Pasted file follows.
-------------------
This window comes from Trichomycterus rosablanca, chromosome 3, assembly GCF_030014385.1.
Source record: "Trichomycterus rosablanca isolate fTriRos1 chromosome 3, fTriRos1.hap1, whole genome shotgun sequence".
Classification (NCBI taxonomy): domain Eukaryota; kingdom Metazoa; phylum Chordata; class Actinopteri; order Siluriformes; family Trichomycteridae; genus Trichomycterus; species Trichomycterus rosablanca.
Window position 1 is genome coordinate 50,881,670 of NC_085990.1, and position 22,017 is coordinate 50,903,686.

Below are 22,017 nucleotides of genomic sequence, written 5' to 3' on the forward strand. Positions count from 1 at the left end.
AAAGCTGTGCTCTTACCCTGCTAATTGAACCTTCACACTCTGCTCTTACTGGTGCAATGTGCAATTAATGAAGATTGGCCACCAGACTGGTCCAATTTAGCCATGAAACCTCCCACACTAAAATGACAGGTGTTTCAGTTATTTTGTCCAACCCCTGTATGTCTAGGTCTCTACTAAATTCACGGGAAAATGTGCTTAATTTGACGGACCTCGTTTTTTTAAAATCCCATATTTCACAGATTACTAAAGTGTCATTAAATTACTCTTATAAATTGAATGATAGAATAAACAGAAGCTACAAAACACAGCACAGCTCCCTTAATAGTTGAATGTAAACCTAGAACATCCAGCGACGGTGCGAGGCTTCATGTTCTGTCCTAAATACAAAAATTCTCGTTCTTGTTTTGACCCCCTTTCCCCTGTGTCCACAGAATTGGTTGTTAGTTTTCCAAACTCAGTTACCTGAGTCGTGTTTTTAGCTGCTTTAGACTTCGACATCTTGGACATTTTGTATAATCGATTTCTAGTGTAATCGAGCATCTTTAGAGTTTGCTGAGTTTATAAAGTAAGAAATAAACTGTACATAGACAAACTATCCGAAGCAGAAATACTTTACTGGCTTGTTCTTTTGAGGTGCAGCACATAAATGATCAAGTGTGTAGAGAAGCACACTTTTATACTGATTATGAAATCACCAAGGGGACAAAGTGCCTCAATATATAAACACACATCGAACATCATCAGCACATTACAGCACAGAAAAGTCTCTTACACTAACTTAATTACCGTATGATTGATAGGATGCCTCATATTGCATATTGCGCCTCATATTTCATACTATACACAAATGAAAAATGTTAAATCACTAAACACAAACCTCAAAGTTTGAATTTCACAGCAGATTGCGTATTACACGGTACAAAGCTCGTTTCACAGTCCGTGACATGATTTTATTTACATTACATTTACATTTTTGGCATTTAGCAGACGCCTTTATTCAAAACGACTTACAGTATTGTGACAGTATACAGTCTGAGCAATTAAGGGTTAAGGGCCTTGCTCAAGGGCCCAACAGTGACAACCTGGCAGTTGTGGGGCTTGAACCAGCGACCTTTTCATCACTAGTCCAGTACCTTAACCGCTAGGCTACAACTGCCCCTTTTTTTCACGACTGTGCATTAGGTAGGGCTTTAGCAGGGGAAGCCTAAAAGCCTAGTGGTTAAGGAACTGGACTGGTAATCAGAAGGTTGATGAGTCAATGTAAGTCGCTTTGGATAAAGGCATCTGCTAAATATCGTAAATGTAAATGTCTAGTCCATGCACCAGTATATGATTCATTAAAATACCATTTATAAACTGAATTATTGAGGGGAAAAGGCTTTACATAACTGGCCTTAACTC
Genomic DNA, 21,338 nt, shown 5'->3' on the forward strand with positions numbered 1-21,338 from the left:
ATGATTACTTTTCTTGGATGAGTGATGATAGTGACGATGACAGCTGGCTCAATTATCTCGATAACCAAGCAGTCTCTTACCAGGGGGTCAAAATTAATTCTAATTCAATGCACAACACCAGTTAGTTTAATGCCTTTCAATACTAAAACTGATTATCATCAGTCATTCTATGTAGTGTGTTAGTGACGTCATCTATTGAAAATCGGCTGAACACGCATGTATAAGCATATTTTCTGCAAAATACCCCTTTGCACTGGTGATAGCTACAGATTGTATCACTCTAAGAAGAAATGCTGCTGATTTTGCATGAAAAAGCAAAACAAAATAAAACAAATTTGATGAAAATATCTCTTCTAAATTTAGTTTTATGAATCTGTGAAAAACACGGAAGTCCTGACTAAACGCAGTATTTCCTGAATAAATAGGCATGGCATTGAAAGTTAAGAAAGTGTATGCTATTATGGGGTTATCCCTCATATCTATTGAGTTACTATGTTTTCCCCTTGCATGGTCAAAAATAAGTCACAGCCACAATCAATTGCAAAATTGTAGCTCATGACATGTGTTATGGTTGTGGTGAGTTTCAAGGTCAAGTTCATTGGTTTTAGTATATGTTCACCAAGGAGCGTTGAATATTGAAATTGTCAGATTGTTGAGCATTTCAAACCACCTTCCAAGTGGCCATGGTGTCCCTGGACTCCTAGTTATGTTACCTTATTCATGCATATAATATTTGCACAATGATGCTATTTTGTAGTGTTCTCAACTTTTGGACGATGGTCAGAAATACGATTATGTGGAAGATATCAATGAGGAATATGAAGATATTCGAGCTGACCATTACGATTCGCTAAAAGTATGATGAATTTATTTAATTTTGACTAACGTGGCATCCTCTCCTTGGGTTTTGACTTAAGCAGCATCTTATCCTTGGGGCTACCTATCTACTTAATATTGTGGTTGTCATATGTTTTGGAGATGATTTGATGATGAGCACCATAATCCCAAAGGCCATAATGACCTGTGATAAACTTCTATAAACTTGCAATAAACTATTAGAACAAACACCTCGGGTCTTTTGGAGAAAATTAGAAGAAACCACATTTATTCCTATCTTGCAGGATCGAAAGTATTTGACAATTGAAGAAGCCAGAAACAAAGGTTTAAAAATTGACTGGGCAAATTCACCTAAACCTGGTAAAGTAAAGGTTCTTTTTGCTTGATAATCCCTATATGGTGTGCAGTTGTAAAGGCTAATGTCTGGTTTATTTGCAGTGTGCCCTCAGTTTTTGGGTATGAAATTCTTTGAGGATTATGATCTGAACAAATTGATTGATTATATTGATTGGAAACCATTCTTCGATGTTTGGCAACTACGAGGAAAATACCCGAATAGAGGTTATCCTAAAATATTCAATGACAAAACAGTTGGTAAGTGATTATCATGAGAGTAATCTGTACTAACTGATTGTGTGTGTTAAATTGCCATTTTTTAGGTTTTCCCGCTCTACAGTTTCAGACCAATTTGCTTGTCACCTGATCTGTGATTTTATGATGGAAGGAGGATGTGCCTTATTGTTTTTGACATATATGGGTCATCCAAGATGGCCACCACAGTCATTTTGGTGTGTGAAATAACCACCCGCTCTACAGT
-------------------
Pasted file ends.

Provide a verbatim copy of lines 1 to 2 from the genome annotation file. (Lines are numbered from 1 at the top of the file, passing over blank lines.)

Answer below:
This window comes from Trichomycterus rosablanca, chromosome 3, assembly GCF_030014385.1.
Source record: "Trichomycterus rosablanca isolate fTriRos1 chromosome 3, fTriRos1.hap1, whole genome shotgun sequence".